The Employment Effects of Technological Innovation, Consumption, and Participation in Global Value Chains: Evidence from Developing Asia
37 Pages Posted: 28 Feb 2019
Date Written: February 26, 2019
Global value chains (GVCs) have been a vehicle for job creation in developing Asia, but there is mounting concern that more sophisticated and cost-effective technology could displace workers through automation or reshoring of production. We use the demand-based input–output approach in Reijnders and de Vries (2018) to examine how employment responded to consumption, trade, and technological advances in 12 economies that accounted for 90% of employment in developing Asia during the period 2005–2015. Structural decomposition analysis based on the Asian Development Bank Multiregional Input–Output Tables combined with harmonized cross-country occupation data indicates that, other things being equal, technological change within GVCs was associated with a decrease in labor demand across all sectors, and an increase in the share of nonroutine cognitive occupations. We also find that increased domestic consumption expenditures of goods and services generated an increase in labor demand large enough to offset the negative employment impact of technological change. Finally, we do not find evidence of major shifts in occupational labor demand due to reshoring.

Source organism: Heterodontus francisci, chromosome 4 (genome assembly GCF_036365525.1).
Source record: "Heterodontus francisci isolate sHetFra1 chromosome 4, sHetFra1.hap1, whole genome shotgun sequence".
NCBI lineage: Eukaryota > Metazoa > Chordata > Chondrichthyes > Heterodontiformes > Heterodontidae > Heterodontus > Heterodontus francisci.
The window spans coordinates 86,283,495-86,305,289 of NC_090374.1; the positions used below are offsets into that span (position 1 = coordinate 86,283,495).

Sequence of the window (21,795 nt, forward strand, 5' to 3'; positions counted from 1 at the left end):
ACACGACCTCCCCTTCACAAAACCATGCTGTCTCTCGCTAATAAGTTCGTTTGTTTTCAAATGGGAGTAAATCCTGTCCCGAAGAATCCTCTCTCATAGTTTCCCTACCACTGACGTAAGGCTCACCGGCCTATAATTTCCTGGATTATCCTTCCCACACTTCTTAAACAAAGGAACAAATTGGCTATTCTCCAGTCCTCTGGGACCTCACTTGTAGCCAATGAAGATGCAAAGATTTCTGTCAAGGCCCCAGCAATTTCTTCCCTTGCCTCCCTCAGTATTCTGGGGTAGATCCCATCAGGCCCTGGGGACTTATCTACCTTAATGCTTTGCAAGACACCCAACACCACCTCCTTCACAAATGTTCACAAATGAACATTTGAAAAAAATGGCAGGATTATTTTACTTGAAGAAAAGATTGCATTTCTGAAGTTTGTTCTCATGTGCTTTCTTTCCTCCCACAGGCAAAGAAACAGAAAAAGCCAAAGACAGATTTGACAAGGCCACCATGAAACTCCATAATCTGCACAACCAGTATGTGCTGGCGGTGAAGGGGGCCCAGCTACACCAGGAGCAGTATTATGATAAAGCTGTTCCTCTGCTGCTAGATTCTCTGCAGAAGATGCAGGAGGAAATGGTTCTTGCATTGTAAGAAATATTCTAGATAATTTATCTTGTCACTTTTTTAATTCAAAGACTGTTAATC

Keywords: developing Asia, employment, global value chains, reshoring, task relocation, technology
JEL Classification: D57, F63, J21, O14
Suggested Citation: Suggested Citation